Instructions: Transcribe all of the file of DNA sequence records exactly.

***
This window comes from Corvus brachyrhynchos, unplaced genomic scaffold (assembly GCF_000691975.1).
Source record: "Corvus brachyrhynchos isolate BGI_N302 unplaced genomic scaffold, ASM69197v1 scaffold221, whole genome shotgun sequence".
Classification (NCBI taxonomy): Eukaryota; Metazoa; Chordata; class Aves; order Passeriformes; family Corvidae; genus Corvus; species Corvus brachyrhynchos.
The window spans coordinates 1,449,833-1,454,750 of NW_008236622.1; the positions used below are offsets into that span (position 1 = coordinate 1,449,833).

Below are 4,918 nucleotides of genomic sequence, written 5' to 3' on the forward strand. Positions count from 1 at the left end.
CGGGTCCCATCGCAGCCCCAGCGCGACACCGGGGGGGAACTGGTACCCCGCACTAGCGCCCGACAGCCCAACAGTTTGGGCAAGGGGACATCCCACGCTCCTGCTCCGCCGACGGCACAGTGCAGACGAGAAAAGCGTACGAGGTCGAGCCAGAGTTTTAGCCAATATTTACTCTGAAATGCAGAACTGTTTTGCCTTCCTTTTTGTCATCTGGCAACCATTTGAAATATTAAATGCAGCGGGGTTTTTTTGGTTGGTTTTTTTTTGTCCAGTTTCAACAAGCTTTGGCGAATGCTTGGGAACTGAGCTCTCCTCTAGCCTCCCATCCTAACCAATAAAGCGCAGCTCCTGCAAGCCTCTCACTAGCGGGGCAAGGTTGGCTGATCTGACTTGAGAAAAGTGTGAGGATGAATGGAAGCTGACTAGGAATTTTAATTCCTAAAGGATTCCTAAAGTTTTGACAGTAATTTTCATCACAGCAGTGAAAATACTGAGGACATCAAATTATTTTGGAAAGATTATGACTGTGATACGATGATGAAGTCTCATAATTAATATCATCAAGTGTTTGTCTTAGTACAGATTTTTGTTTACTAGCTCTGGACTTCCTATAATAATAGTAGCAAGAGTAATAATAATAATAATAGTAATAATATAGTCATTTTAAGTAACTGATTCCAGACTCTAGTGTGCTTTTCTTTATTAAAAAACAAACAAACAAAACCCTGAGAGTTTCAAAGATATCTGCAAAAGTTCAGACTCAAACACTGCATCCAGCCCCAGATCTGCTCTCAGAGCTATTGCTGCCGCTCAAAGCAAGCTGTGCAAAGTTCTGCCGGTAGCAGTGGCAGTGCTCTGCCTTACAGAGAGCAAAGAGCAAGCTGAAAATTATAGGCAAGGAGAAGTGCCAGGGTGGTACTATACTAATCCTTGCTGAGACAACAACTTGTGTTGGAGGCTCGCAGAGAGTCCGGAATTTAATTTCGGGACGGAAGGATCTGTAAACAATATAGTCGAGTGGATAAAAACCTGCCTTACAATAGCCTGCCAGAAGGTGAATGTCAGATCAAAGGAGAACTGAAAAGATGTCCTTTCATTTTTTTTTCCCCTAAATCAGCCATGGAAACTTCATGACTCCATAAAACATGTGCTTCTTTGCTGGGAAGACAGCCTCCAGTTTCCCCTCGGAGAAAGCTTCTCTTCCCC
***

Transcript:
This window comes from Corvus brachyrhynchos, unplaced genomic scaffold (assembly GCF_000691975.1).
Source record: "Corvus brachyrhynchos isolate BGI_N302 unplaced genomic scaffold, ASM69197v1 scaffold221, whole genome shotgun sequence".
Classification (NCBI taxonomy): Eukaryota; Metazoa; Chordata; class Aves; order Passeriformes; family Corvidae; genus Corvus; species Corvus brachyrhynchos.
The window spans coordinates 1,449,833-1,454,750 of NW_008236622.1; the positions used below are offsets into that span (position 1 = coordinate 1,449,833).

Below are 4,918 nucleotides of genomic sequence, written 5' to 3' on the forward strand. Positions count from 1 at the left end.
CGGGTCCCATCGCAGCCCCAGCGCGACACCGGGGGGGAACTGGTACCCCGCACTAGCGCCCGACAGCCCAACAGTTTGGGCAAGGGGACATCCCACGCTCCTGCTCCGCCGACGGCACAGTGCAGACGAGAAAAGCGTACGAGGTCGAGCCAGAGTTTTAGCCAATATTTACTCTGAAATGCAGAACTGTTTTGCCTTCCTTTTTGTCATCTGGCAACCATTTGAAATATTAAATGCAGCGGGGTTTTTTTGGTTGGTTTTTTTTTGTCCAGTTTCAACAAGCTTTGGCGAATGCTTGGGAACTGAGCTCTCCTCTAGCCTCCCATCCTAACCAATAAAGCGCAGCTCCTGCAAGCCTCTCACTAGCGGGGCAAGGTTGGCTGATCTGACTTGAGAAAAGTGTGAGGATGAATGGAAGCTGACTAGGAATTTTAATTCCTAAAGGATTCCTAAAGTTTTGACAGTAATTTTCATCACAGCAGTGAAAATACTGAGGACATCAAATTATTTTGGAAAGATTATGACTGTGATACGATGATGAAGTCTCATAATTAATATCATCAAGTGTTTGTCTTAGTACAGATTTTTGTTTACTAGCTCTGGACTTCCTATAATAATAGTAGCAAGAGTAATAATAATAATAATAGTAATAATATAGTCATTTTAAGTAACTGATTCCAGACTCTAGTGTGCTTTTCTTTATTAAAAAACAAACAAACAAAACCCTGAGAGTTTCAAAGATATCTGCAAAAGTTCAGACTCAAACACTGCATCCAGCCCCAGATCTGCTCTCAGAGCTATTGCTGCCGCTCAAAGCAAGCTGTGCAAAGTTCTGCCGGTAGCAGTGGCAGTGCTCTGCCTTACAGAGAGCAAAGAGCAAGCTGAAAATTATAGGCAAGGAGAAGTGCCAGGGTGGTACTATACTAATCCTTGCTGAGACAACAACTTGTGTTGGAGGCTCGCAGAGAGTCCGGAATTTAATTTCGGGACGGAAGGATCTGTAAACAATATAGTCGAGTGGATAAAAACCTGCCTTACAATAGCCTGCCAGAAGGTGAATGTCAGATCAAAGGAGAACTGAAAAGATGTCCTTTCATTTTTTTTTCCCCTAAATCAGCCATGGAAACTTCATGACTCCATAAAACATGTGCTTCTTTGCTGGGAAGACAGCCTCCAGTTTCCCCTCGGAGAAAGCTTCTCTTCCCC